# Targeted Vaccine Allocation Could Increase the COVID-19 Vaccine Benefits Amidst Its Lack of Availability: A Mathematical Modeling Study in Indonesia

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## Abstract

**:**

## 1. Introduction

## 2. Materials and Methods

#### 2.1. Context

#### 2.2. Model of Disease Transmission

#### 2.3. Time-Period Scenarios

#### 2.4. Targeted Allocation Scenarios

## 3. Results

#### 3.1. Time-Period Scenarios

#### 3.2. Targeted Allocation Scenarios

_{E}) values for 27 districts in West Java was 1.38, assuming no vaccination program with the current mobility restriction estimate. The mean R

_{E}values for five districts and eight districts with the highest COVID-19 cases were 1.26 and 1.25, respectively. With this R

_{E}, the model simulations showed that the number of infections would increase until September 2021, followed by a decreasing infection rate.

## 4. Discussion

## 5. Conclusions

## Author Contributions

## Funding

## Institutional Review Board Statement

## Informed Consent Statement

## Data Availability Statement

## Acknowledgments

## Conflicts of Interest

## Appendix A

Symbols | Description | Unit | Values |
---|---|---|---|

$S\left(t\right)$ | # of the susceptible population at time-$t$ | person | Estimated |

$I\left(t\right)$ | # of the infected population at time-$t$ | person | Estimated |

$Q\left(t\right)$ | # of the quarantined population at time-$t$ | person | Estimated |

$R\left(t\right)$ | # of the immune population at time-$t$ | person | Estimated |

$D\left(t\right)$ | # of deaths at time-$t$ | person | Estimated |

$\beta $ | Transmission rate | 1/day | Estimated |

$\gamma $ | The recovery rate of COVID-19 | 1/day | Estimated |

$\delta $ | The death rate of COVID-19 | 1/day | Estimated |

$q$ | Quarantine rate ^{a} | 1/day | 0.4 |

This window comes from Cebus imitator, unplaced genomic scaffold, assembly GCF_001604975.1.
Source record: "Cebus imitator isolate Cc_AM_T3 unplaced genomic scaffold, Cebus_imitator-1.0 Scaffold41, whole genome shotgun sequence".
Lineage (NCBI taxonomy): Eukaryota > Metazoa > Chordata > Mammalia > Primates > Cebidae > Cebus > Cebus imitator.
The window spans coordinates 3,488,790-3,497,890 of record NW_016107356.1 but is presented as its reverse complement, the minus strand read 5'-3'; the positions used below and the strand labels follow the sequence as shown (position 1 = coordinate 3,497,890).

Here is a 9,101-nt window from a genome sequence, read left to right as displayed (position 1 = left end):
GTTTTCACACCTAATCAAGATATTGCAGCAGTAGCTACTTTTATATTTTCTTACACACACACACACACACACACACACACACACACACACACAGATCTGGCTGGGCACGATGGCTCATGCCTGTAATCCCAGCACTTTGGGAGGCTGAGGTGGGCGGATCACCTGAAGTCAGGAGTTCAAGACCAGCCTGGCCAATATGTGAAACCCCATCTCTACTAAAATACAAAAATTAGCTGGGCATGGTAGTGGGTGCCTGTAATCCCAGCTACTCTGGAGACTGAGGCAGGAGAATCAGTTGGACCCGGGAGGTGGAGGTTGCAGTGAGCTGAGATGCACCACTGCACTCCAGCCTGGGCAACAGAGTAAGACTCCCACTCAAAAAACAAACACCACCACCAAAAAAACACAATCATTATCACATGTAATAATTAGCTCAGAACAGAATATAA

$v\left(t\right)$ | Vaccination rate | 1/day | Estimated |

$\eta $ | Vaccine efficacy ^{b} | - | 0.8 |

$\zeta $ | Reinfection rate ^{c} | 1/day | 0.00035 |

$\mu $ | Natural birth rate ^{d} | 1/day | 0.00004 |

$\pi $ | Natural death rate | 1/day | 0.00004 |

^{a}The quarantine rate is a complicated parameter and challenging to be estimated. Thus, the quarantine rate value was assumed to follow the Nurani et al. (2020) study, $q=0.4$. This assumption roughly represents that only 40% of the infected people would be quarantined.

^{b}The vaccine was assumed to be 80% effective, leading to the assumption of $\eta =0.8$.

^{c}The reinfection rate was assumed as $\zeta =\frac{1}{8\cdot 12\cdot 30}=0.00035$ as the immune people can be reinfected after eight months (Reynold, S. 2021).

^{d}The natural recruitment/birth and death rates were assumed as $\pi =\mu =\frac{1}{365\cdot 70}=0.00004$1/day, based on the life expectancy in Indonesia, which is 70 years (Worldometer, 2020).

No. | City/District | # of Population | # of Total Infections | ${\mathit{R}}_{\mathit{E}}$ |
---|---|---|---|---|

1 | Bekasi City | 26,729 | 2,932,000 | 1.24 |

2 | Depok City | 25,430 | 1,869,998 | 0.72 |

3 | Bekasi District | 14,798 | 2,829,000 | 1.69 |

4 | Bandung City | 10,219 | 2,395,000 | 1.37 |

5 | Karawang District | 9192 | 2,288,000 | 1.17 |

6 | Bogor City | 8621 | 950,334 | 3.27 |

7 | Bandung District | 7671 | 3,418,000 | 0.96 |

8 | Bogor District | 6835 | 5,715,009 | 0.74 |